Damage in Puerto Rico is ‘Significant and Sobering’ Says Congresswoman

We caught up with our local representative to discuss the current state of life in the U.S. territory, and how we move on from here.


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Damaged electrical installations are seen after the area was hit by Hurricane Maria en Guayama,

REUTERS/Carlos Garcia Rawlins

It’s been three months since the devastation Puerto Rico faced in the wake of Hurricane Maria resulted in lost family members, destroyed entire villages, and an embarrassing disaster relief fiasco from our current administration.

The official death toll of 64 is currently under review, as almost another thousand have been reported due to the inadequate disaster response. The storm caused the longest and largest major power outage in modern American history. More than 500 people remain in shelters, according to government reports.

Three months; and what has been accomplished?

Not much, according to Westchester Congresswoman Nita Lowey, who visited the U.S. territory this October. After seeing first hand the state Puerto Rico was in, we spoke with Lowey to understand the current situation, and how we can expect it to develop in the coming months.  

 

Back in October you said the damage you witnessed in Puerto Rico was both “significant and sobering.” How would you describe the progress we’ve made since then?

I was there with a bipartisan delegation, and when we were in Puerto Rico, we took an aerial tour of the storm-effected areas and that was really important, because up in the air you really could get an idea of the seriousness, the extent of the damages.

The administration is proposing a $44 billion disaster supplemental request from the White House that would include Puerto Rico, over to Florida, California, Texas.

Frankly, its not sufficient. When I talk to people in positions of power in Puerto Rico and colleagues who have been there on a regular basis, they say almost 50 percent of Puerto Ricans are still without power. And 10 percent are still without access to safe drinking water.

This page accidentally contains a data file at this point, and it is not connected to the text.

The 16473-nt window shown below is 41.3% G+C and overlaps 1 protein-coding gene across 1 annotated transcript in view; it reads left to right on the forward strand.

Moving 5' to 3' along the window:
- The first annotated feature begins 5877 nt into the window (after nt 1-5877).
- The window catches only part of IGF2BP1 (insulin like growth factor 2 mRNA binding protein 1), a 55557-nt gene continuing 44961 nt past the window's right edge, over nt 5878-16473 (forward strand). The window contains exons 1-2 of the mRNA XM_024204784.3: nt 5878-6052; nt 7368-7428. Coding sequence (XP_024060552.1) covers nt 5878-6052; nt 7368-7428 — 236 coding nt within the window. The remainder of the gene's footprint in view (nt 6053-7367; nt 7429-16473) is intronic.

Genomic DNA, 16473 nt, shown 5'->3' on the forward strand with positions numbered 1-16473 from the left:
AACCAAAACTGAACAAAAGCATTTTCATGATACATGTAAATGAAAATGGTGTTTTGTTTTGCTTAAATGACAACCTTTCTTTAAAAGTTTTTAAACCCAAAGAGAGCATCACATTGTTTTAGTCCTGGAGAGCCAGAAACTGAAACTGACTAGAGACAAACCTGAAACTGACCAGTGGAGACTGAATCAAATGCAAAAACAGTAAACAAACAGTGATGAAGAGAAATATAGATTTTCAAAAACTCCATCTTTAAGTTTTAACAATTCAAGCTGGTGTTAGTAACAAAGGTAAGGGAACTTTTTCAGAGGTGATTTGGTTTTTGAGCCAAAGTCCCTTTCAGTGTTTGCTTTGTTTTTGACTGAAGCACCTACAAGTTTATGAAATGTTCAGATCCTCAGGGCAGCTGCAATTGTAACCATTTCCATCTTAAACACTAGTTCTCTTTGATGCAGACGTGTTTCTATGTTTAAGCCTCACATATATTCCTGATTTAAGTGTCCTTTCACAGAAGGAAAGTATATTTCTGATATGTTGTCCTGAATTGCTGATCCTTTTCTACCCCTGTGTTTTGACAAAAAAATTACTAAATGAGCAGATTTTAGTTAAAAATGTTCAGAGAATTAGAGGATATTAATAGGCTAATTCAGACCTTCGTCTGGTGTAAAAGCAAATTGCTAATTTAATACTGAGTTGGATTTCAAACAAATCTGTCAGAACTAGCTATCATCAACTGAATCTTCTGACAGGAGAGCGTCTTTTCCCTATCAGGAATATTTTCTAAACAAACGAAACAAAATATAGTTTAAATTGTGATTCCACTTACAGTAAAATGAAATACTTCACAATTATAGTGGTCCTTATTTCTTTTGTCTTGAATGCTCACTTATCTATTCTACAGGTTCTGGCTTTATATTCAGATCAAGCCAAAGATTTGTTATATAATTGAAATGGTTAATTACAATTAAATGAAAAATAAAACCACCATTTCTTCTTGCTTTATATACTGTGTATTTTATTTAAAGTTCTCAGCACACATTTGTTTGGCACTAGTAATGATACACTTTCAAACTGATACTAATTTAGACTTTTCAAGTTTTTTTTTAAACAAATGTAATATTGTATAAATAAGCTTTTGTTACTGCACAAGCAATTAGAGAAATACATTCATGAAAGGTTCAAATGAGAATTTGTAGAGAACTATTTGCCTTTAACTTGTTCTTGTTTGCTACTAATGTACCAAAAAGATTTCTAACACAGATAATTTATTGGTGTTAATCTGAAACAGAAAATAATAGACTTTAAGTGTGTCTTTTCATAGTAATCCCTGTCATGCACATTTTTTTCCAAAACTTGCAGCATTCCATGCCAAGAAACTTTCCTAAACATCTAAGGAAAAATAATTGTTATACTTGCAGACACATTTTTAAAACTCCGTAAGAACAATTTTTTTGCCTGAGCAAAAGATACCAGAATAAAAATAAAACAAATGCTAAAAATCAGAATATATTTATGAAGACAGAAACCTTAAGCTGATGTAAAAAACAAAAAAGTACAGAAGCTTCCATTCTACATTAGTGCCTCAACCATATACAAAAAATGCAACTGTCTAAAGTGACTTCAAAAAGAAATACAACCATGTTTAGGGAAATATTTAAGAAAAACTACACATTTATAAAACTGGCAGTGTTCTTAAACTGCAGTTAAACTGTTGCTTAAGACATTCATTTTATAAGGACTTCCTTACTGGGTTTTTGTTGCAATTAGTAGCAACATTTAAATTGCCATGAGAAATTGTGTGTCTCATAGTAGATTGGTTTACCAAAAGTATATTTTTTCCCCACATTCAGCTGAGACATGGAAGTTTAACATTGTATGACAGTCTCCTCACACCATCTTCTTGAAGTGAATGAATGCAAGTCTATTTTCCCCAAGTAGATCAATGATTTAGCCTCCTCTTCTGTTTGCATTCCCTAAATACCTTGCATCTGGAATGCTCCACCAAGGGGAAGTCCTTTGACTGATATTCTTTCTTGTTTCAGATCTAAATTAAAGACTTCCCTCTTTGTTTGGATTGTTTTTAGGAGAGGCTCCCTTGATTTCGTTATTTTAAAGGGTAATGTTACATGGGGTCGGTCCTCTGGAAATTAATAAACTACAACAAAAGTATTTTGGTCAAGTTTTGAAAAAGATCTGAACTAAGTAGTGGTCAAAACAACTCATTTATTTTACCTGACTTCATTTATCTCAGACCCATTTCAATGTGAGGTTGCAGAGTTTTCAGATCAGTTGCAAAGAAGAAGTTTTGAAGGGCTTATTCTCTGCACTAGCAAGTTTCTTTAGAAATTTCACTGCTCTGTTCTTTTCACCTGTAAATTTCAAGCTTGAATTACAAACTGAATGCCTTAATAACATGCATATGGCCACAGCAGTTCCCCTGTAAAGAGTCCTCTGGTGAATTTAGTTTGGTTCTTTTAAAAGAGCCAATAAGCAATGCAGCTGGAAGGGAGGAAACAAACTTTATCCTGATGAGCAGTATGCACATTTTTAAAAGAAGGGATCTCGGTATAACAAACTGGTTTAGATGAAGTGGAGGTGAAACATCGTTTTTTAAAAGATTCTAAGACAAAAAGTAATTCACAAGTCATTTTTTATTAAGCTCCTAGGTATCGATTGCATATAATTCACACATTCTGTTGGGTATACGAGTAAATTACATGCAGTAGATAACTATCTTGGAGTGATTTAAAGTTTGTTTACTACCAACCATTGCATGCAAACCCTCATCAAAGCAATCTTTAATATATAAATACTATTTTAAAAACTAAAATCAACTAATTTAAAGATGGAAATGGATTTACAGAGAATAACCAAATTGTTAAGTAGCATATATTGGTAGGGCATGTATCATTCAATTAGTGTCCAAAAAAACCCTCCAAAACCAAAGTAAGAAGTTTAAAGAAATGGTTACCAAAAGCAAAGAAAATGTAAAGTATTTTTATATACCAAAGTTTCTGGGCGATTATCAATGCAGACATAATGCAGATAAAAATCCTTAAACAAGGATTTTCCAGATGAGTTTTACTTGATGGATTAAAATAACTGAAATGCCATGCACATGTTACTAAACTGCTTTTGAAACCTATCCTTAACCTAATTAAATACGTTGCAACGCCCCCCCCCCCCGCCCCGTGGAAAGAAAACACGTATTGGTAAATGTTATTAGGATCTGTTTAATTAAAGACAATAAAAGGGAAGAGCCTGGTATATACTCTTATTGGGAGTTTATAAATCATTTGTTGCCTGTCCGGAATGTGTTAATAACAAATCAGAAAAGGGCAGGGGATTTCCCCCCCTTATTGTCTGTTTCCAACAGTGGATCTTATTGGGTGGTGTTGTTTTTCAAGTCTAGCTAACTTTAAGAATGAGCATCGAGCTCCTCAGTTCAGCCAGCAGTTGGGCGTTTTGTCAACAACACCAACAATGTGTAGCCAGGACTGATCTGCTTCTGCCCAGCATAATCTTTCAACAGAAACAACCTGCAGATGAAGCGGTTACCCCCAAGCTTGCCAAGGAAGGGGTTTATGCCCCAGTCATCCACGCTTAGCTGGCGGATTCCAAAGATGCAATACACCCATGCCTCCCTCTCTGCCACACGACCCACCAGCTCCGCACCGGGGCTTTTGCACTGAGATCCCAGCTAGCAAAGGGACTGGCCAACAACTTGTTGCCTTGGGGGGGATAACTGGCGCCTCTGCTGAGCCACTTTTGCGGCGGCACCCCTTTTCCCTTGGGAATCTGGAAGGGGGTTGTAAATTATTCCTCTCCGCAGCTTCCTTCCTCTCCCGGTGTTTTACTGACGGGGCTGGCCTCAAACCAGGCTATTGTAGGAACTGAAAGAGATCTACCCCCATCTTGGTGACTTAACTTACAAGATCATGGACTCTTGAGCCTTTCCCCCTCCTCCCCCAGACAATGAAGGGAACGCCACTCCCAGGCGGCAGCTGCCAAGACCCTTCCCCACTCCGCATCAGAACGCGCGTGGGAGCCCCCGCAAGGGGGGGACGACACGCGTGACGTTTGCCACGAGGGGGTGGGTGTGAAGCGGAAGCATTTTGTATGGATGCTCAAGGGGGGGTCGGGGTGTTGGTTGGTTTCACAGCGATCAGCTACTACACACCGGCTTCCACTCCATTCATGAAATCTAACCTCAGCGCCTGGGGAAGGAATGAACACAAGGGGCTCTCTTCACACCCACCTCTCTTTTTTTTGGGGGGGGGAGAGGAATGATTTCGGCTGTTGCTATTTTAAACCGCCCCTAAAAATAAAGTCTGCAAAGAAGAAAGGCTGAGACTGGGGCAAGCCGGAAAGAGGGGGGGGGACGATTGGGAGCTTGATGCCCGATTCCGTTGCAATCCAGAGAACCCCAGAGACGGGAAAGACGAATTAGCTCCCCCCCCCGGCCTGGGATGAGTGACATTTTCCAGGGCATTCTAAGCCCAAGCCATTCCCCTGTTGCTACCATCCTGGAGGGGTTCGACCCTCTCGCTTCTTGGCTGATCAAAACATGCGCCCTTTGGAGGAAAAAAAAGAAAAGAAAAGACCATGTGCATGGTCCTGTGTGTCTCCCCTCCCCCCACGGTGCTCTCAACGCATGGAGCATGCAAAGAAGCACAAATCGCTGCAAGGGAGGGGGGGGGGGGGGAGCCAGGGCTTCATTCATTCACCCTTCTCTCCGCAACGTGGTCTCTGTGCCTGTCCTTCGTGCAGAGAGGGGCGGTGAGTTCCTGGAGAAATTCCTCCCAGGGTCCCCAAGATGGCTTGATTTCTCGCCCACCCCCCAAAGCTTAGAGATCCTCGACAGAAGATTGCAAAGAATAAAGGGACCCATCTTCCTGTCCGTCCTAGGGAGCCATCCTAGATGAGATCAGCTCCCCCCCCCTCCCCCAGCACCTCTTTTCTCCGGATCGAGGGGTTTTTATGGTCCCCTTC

We have to keep reminding ourselves that the Puerto Ricans are American citizens and it’s critical that they have the certainty that they have the federal government standing by them during this difficult time.

There are median investments that have to be made, long term investments, the restoration of ports, highways, transit systems, airports, repair of coast lines, water infrastructure, upgrading the electric grid. There are health care needs, including Medicaid, community health centers, preventing the spread of infectious disease and environmental hazards. We need to rebuild schools helping those students that are displaced.

We have a lot more work that needs to be done and the amount of money that’s been allocated just isn’t enough. More than 1,000 people have died from the storm; it’s clear to me the impact of the hurricane will be felt for generations

 

What things did you see on a more personal level, beyond policy, that stood out as either positive, or negative?

Let me just say as a negative, to me, that people whose homes were destroyed with the roof blown off still have wet mattresses. They didn’t have enough tarp. How could they not have enough blue tarp?  How could they not deliver more water when it’s so essential?

It seems to me, basic things still haven’t been done. There’s no question that people are working hard, but there’s so much more to be done and  I am committed to working with my collogues to get it done.

 

Is there anything you saw during your visit that you felt wasn’t discussed or properly portrayed by the media?

I will say because I’ve been interacting so much with my collogues like (Representative) Nydia Velazquez, who’s been there several times, I’ve been kept pretty up to date and I know the money that we’re going to appropriate still isn’t enough. We haven’t even appropriated the $44 billion.

 

How do you see this situation developing in the coming months?

Well, the Republicans can’t get their act together frankly, and it’s very tragic that we had a date of October 1 for the budget. And here it is, December, and we gave them a continuing resolution to December 8, and now it looks like we’re not even going to get our work done by then. So, this is the normal omnibus and these are supplemental funds and some of the funding that’s essential to the clinics and hospitals does come from community developmental block grant, which is in the omnibus. I do hope that rather than focus on a tax cut the Republicans can get to work and do the essentials, not just for Puerto Rico but Texas, Florida, all around the country.

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